This is available in both White and Blue backgrounds - how great is that?? 

Griffith Floral
And speaking fun - I love the playful retro feel of this one.  I haven't decided what I'll do with it yet, but I couldn't resist!

Last but not least...
Barclay Snail
Speechless...I don't like snails, but this is sooo cute!  I'm also a sucker for orange fabrics...

As usual all of Fabric Love fabrics are available at JAQS Studio @ Etsy :).


Tuesday, March 22, 2011

Binding Tutorial: Part 1 of 2

Binding is the perfect end to any quilt.  Besides from creating a sturdy edge to protect a quilt, binding can add playful, beautiful, used to complement a quilt top or even used to create contrast for an element of surprise.

Did I tell you that the binding part of a quilt is my favorite?? :)

In this HOW-TO guide I'll go share my techniques for binding a quilt.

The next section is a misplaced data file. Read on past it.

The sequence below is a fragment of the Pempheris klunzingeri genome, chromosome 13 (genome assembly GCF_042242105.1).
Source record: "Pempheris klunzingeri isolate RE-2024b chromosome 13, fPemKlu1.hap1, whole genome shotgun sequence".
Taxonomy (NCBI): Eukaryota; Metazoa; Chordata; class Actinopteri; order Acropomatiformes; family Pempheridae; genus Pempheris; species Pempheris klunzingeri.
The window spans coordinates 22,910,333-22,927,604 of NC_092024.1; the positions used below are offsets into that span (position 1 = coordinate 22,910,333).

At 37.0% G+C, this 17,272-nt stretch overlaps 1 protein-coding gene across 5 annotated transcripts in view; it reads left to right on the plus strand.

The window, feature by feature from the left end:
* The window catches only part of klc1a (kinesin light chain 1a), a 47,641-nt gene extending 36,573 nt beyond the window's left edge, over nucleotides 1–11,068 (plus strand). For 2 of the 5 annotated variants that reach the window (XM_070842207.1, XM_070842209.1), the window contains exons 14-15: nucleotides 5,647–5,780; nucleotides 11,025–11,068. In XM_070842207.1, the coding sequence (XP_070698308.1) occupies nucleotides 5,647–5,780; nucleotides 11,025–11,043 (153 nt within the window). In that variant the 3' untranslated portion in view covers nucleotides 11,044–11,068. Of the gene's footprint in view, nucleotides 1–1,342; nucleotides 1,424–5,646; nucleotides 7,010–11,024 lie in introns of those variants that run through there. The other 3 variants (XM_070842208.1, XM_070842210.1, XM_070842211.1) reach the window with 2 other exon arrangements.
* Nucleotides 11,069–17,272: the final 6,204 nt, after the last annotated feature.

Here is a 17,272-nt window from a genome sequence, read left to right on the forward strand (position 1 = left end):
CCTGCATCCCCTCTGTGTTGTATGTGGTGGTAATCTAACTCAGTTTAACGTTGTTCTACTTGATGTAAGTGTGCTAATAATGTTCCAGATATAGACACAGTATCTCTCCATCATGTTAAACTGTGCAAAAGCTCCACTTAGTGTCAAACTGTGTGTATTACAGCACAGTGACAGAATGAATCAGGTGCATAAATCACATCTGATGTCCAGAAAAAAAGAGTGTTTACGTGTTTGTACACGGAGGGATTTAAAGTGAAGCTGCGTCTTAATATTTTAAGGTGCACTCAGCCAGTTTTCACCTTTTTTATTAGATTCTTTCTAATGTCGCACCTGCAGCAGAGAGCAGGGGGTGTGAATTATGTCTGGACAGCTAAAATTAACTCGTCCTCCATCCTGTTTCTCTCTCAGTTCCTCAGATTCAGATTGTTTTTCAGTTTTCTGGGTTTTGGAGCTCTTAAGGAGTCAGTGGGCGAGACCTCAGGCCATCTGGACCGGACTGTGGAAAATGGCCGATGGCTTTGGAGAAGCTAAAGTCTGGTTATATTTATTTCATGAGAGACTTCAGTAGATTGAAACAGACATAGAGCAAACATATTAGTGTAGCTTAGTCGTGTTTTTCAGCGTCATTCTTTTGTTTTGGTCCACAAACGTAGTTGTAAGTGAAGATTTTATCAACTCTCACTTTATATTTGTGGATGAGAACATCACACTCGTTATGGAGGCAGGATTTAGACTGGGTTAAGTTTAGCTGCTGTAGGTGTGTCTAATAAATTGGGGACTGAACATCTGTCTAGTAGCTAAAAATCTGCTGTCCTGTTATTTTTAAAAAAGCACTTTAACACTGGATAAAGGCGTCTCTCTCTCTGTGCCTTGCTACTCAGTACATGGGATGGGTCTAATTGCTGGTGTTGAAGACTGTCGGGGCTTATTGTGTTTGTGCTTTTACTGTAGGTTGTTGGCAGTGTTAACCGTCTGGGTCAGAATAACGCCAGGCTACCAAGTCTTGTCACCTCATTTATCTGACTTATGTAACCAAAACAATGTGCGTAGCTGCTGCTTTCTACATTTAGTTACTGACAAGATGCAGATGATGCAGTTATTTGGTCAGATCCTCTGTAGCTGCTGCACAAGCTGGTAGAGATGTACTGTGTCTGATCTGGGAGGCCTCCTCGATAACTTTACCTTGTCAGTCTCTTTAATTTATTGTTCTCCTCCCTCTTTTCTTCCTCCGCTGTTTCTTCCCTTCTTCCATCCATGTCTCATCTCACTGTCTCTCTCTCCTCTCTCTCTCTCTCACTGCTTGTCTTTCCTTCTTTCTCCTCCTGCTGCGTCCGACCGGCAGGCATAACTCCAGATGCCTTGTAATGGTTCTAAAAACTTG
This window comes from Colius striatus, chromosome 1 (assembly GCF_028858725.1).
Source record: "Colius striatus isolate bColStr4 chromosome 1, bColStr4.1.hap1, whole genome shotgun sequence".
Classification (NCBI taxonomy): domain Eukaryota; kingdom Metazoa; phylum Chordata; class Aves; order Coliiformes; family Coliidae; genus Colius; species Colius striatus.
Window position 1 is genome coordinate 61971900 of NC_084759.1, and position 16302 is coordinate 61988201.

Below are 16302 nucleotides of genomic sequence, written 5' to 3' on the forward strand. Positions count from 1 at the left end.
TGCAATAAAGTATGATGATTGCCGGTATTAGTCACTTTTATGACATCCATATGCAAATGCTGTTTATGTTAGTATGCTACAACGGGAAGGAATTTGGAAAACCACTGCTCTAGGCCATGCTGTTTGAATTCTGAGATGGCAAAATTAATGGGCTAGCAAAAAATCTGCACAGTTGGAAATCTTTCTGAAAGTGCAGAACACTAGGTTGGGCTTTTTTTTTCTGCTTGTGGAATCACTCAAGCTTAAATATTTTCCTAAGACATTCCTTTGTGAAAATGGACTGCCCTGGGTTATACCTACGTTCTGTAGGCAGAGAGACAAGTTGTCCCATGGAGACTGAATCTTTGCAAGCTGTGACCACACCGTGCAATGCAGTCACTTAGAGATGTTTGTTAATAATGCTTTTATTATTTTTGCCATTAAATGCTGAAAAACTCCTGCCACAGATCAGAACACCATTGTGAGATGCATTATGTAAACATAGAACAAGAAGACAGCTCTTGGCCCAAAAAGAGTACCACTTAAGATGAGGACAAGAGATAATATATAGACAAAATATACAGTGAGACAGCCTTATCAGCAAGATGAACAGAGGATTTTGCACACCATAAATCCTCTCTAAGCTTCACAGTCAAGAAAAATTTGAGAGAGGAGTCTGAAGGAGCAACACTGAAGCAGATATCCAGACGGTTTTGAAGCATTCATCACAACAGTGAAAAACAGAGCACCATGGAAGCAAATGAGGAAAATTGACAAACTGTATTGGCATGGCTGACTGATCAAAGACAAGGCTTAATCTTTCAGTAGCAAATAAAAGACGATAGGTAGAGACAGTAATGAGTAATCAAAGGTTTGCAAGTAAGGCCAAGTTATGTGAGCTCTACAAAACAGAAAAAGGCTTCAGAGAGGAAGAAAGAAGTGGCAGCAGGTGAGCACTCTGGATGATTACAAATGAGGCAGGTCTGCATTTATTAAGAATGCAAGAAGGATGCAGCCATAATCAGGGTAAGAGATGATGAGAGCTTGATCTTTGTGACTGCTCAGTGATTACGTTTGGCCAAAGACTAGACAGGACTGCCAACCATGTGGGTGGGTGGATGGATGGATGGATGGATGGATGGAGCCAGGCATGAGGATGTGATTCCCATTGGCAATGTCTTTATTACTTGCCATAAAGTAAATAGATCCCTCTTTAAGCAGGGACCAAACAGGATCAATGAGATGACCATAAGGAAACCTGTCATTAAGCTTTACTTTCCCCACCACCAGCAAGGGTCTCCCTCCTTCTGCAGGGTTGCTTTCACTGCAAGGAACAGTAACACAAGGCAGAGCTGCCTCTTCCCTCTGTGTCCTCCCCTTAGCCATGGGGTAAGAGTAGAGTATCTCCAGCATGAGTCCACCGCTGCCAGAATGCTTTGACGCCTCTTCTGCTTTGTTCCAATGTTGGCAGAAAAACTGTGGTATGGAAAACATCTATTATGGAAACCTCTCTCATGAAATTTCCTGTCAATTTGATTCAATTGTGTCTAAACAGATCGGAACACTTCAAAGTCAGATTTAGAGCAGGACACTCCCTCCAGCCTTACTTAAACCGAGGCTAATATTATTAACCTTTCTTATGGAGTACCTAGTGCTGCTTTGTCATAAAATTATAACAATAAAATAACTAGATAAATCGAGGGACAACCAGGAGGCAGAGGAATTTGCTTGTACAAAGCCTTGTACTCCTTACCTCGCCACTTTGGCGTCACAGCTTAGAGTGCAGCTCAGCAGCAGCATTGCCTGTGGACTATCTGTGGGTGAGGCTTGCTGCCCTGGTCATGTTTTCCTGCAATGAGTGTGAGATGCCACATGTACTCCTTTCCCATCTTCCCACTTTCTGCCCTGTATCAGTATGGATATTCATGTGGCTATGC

First off let's go over the 2 basic types of binding I usually use to make binding:

(A) Straight-of-Grain binding: Cut from selvage to selvage. 

Some characteristics for straight-of-grain binding that I noticed:
  • Easy to cut since fabrics lies in a straight line when cutting.
  • Super simple to figure out how much fabric you need exactly.
  • I don't feel like I'm 'wasting' any fabric since I don't need to cut in an angle like on the bias binding.
  • Great for certain fabric patterns.  Especially stripes - LOVE striped binding!
  • Use it for only straight edged quilts.  Since it is cut straight on the grain, the binding doesn't bend well to contour curved/round edged quilts. 
  • For long term wear and tear, straight-of grain binding may need to be the secondary choice.  Since the same thread runs the whole length of the binding once its folded, it creates a vulnerable spot where the whole binding would be in jeopardy if that thread breaks.